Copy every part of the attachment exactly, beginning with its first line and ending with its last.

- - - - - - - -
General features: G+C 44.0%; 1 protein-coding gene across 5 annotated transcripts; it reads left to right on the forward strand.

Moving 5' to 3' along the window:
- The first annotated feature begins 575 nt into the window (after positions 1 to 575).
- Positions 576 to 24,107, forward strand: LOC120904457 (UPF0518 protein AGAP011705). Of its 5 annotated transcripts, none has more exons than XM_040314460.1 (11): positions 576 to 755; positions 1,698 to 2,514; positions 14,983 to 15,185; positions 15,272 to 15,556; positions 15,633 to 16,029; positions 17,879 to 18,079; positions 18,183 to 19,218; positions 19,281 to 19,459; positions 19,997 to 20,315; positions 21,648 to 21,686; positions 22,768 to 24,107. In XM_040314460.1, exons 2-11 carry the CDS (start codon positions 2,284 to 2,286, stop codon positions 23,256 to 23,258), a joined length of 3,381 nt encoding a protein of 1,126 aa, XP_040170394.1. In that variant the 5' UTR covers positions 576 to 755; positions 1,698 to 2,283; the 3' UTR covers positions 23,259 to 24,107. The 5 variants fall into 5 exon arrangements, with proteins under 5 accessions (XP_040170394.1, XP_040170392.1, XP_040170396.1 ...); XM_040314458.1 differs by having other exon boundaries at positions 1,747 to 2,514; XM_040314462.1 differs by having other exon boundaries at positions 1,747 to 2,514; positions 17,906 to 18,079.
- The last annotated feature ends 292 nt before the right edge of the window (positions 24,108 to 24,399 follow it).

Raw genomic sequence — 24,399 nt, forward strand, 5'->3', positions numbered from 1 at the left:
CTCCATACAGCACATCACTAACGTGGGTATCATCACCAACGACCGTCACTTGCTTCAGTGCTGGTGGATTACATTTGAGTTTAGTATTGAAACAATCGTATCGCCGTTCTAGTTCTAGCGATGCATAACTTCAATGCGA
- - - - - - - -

General features: G+C 44.0%; 1 protein-coding gene across 5 annotated transcripts; it reads left to right on the forward strand.

Moving 5' to 3' along the window:
- The first annotated feature begins 575 nt into the window (after positions 1 to 575).
- Positions 576 to 24,107, forward strand: LOC120904457 (UPF0518 protein AGAP011705). Of its 5 annotated transcripts, none has more exons than XM_040314460.1 (11): positions 576 to 755; positions 1,698 to 2,514; positions 14,983 to 15,185; positions 15,272 to 15,556; positions 15,633 to 16,029; positions 17,879 to 18,079; positions 18,183 to 19,218; positions 19,281 to 19,459; positions 19,997 to 20,315; positions 21,648 to 21,686; positions 22,768 to 24,107. In XM_040314460.1, exons 2-11 carry the CDS (start codon positions 2,284 to 2,286, stop codon positions 23,256 to 23,258), a joined length of 3,381 nt encoding a protein of 1,126 aa, XP_040170394.1. In that variant the 5' UTR covers positions 576 to 755; positions 1,698 to 2,283; the 3' UTR covers positions 23,259 to 24,107. The 5 variants fall into 5 exon arrangements, with proteins under 5 accessions (XP_040170394.1, XP_040170392.1, XP_040170396.1 ...); XM_040314458.1 differs by having other exon boundaries at positions 1,747 to 2,514; XM_040314462.1 differs by having other exon boundaries at positions 1,747 to 2,514; positions 17,906 to 18,079.
- The last annotated feature ends 292 nt before the right edge of the window (positions 24,108 to 24,399 follow it).

Raw genomic sequence — 24,399 nt, forward strand, 5'->3', positions numbered from 1 at the left:
CTCCATACAGCACATCACTAACGTGGGTATCATCACCAACGACCGTCACTTGCTTCAGTGCTGGTGGATTACATTTGAGTTTAGTATTGAAACAATCGTATCGCCGTTCTAGTTCTAGCGATGCATAACTTCAATGCGA